I will argue that a similar process has been—and is still—taking place with the use of software for qualitative data analysis. Many features exist in actual software that are very seldom used by most researchers who haven't gone beyond utilizing qualitative software as souped-up filing cabinets. Part of the reason for this is that familiarity with qualitative software is only starting to be relatively widespread. After a phase of questioning the very pertinence of using computers to assist the research process the discussion is only starting to bear on the practical issues of software integration (RICHARDS & RICHARDS, 1999). [6]

3. Faster or Differently?

It seems now to be pretty generally acknowledged that the use of computers for qualitative data management often results in a considerable shrinking of the time necessary to accomplish many operations. But it should not be forgotten that the impact of this time saving isn't solely logistical in that it would allow some piece of analysis to be produced faster. There is not a single step of analytical process which is done with current software that can't be done manually, albeit very often with intense, dedicated and boring work. Very clever, fine tuned "systems" relying on filing cabinets, piles of transcript extracts, memo cards, color schemes, that allowed researchers to process both data and concepts in very similar ways have existed for quite a while. One could then argue that computers and qualitative analysis software are not necessarily contributing qualitatively new ways of doing things, but mostly bring about means to process data faster, more precisely and with less floor space. [7]

Yet, faster can also mean differently. The immediacy and relative painless way of accumulating those data and concept manipulations is the very essence of the transformations brought about by the software. Production imperatives, combined with what can be gathered, for lack of a better concept, under the term "human nature", prevents most, if not all researchers, from spending an unlimited amount of time with their data. In our practically limited universe, the depth of the analysis will benefit most from methods, techniques and aids that accelerate the routine tasks related to data manipulation. No matter how dedicated and available a researcher is to her data, there is a definite encouragement to explore when a matrix display of the data, for example, can be produced within a few minutes or seconds instead of monopolizing the best part of a day's—or a week's work. With the appropriate software, there is no need for an immense amount of time or an army of research assistants each time a hunch has to be put to empirical test. Thus, time consuming operations that were relegated to some circumscribed phases of specific types of research, like the verification of inter-coder reliability, have the potential of becoming routinely used as exploratory tools in a wider variety of contexts3). [8]

4. Team Work on a Mezzo-level Sociological Phenomenon

4.1 The challenges of team work on mezzo-level social object

This section describes a tentative integrating use of qualitative analysis software that made possible an otherwise very impractical research project. Before getting into the methodological aspects, a short description of the theoretical aims and practical challenges of the project needs be exposed. [9]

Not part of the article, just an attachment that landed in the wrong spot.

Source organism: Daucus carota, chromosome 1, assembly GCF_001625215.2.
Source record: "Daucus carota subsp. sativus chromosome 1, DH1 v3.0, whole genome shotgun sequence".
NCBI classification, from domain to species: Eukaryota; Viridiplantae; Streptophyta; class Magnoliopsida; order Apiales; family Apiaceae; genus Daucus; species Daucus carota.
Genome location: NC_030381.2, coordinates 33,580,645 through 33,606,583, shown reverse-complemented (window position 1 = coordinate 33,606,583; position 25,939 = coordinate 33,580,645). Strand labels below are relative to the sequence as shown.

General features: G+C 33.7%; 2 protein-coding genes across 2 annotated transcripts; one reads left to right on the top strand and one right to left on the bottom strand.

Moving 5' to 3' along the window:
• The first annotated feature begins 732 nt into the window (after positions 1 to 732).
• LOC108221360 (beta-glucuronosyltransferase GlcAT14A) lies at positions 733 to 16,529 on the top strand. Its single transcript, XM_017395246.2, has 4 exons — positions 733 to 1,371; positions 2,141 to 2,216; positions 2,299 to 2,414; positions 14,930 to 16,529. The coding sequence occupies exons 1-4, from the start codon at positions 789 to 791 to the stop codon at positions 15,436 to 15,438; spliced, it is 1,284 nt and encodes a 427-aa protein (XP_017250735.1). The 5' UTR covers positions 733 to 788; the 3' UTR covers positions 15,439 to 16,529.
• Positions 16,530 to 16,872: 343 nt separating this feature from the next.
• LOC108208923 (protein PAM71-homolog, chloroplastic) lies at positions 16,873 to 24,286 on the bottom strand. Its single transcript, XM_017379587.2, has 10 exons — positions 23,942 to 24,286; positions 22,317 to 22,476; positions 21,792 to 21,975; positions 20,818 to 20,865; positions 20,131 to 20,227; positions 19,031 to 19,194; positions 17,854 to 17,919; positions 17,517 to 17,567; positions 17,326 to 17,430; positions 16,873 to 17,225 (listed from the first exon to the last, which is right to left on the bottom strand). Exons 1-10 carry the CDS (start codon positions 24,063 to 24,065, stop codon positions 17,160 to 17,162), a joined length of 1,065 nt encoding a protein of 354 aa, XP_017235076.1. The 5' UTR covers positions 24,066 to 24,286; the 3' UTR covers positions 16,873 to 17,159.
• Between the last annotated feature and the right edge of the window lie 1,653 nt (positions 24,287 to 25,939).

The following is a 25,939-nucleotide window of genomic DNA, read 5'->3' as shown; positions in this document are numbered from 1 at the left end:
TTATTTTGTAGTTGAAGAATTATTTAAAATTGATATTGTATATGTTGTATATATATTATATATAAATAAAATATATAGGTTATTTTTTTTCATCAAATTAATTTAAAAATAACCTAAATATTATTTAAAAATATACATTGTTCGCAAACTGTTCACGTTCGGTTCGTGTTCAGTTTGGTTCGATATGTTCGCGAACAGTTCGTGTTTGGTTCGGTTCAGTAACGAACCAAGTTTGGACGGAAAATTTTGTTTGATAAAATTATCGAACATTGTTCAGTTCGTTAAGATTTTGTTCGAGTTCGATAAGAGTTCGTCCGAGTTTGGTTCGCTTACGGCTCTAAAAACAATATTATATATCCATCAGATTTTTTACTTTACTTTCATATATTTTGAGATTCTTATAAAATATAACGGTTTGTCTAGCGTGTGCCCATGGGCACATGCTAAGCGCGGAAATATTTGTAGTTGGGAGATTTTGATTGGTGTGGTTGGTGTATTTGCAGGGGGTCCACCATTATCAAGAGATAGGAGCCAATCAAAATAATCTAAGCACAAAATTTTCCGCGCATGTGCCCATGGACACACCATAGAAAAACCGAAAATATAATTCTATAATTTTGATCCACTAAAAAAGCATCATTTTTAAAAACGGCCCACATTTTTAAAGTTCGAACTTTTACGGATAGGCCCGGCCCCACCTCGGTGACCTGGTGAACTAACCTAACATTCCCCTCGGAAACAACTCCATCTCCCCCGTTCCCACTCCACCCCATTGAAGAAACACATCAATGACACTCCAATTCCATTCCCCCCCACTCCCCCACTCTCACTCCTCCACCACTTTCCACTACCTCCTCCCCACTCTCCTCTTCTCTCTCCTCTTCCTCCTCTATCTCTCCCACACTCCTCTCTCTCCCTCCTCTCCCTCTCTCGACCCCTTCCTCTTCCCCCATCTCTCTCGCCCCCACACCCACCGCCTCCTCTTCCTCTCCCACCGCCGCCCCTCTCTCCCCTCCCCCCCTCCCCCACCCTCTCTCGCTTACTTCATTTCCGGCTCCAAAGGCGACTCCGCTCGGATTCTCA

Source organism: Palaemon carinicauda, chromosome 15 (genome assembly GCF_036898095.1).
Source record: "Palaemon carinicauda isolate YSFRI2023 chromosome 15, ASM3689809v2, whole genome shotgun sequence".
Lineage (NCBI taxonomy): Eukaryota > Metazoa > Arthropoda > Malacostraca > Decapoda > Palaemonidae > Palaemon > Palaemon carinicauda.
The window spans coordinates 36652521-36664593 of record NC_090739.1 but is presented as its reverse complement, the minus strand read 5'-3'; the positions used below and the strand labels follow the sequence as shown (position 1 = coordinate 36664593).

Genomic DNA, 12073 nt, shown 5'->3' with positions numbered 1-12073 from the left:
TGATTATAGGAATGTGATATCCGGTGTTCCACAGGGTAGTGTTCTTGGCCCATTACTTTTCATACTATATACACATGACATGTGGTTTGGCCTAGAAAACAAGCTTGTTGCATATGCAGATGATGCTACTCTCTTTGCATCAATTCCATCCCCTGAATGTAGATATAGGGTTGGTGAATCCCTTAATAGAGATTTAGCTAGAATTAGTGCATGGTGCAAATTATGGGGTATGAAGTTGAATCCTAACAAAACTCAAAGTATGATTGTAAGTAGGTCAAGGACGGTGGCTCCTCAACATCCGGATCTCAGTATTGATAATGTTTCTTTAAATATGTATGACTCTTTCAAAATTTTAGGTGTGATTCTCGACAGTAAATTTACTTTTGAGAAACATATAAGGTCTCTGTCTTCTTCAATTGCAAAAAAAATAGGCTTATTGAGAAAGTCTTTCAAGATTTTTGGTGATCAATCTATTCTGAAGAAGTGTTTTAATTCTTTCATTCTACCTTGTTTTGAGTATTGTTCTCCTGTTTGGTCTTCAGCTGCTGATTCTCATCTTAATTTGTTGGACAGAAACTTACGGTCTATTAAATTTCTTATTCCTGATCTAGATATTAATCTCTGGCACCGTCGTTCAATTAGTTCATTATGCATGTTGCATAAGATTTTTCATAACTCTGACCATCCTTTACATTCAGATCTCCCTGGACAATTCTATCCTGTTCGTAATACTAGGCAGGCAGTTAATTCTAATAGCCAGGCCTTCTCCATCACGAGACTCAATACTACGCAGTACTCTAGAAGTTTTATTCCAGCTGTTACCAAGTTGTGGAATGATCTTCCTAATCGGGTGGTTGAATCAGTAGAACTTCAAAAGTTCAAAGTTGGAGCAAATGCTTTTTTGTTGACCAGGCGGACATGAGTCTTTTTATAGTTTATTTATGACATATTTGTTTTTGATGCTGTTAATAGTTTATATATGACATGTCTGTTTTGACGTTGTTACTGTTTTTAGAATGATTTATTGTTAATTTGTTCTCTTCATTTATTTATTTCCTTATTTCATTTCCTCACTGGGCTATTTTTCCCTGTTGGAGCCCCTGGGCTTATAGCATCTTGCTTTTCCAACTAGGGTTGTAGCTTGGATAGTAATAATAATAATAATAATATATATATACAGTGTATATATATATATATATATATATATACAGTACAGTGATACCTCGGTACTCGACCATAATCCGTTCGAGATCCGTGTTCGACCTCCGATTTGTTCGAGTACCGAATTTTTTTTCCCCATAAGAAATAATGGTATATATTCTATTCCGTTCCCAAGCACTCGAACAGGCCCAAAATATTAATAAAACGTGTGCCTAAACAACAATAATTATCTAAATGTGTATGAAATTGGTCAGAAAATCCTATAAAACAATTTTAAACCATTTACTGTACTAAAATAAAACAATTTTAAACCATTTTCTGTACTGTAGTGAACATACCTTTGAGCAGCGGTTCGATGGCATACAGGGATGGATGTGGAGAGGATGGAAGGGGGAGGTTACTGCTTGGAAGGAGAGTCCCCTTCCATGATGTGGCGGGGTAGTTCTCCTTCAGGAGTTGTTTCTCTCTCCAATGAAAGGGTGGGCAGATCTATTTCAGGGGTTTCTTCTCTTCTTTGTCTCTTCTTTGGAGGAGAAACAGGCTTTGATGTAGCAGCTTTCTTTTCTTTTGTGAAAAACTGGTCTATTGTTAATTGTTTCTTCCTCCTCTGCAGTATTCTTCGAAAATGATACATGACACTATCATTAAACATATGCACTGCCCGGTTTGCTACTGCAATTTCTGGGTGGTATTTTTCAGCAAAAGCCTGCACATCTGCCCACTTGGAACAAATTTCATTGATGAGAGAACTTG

The research project started in 1999 and studied various aspects of work life in community organizations. From the start it was an interdisciplinary collaboration between a psychologist and a sociologist supported by a small team of research assistants. Noticing the fast expansion of the community associative sector, both in the provision of services somehow replacing the shrinking role of the state and as an employer of young college and university graduates, the project aimed at apprehending the phenomena from two perspectives. The first rested on the worker's point of view and put the accent on the place and meaning of their work in the community sector in regard to their own personal trajectories, life situation and aspirations. The second perspective took the organization's standpoint in assessing the impact of this sudden growth on their mission, culture, structure and overall organization. The breadth of these goals was compounded by the great variety of community organizations and the already known fact that some characteristics of those organizations could have a great influence on the individual and collective experiences. Instead of focusing the research on one particular category of organization to avoid the problem, a widespread research practice, the choice was made to tackle it face on and create a methodology that could address the ambitious task of exploring the multiple dimensions of what could be labeled as a mezzo-level social phenomenon. [10]

The qualitative part of the project came after a first quantitative stage of research in which more than 1000 community groups were surveyed in order to map the global trends in workforce and work conditions. From the resulting database, 43 organizations were sampled (stratified by type of service, number of workers and urban/non-urban location) in order to try to cover the widest possible varieties of situations. All those sites were then visited and all available personnel (152) were interviewed and given a questionnaire. Field notes were also taken during the brief stays (half a day to a day) at every site. The first few visits were planned at wider intervals in order to fine-tune the semi-directive interview scheme, but time and logistical constraints were such that it was not possible to do much formal simultaneous analysis afterward in order to readjust and refocus the interviews. Yet, informal discussions leading to the production of memos were ongoing during the three month intensive data collection. [11]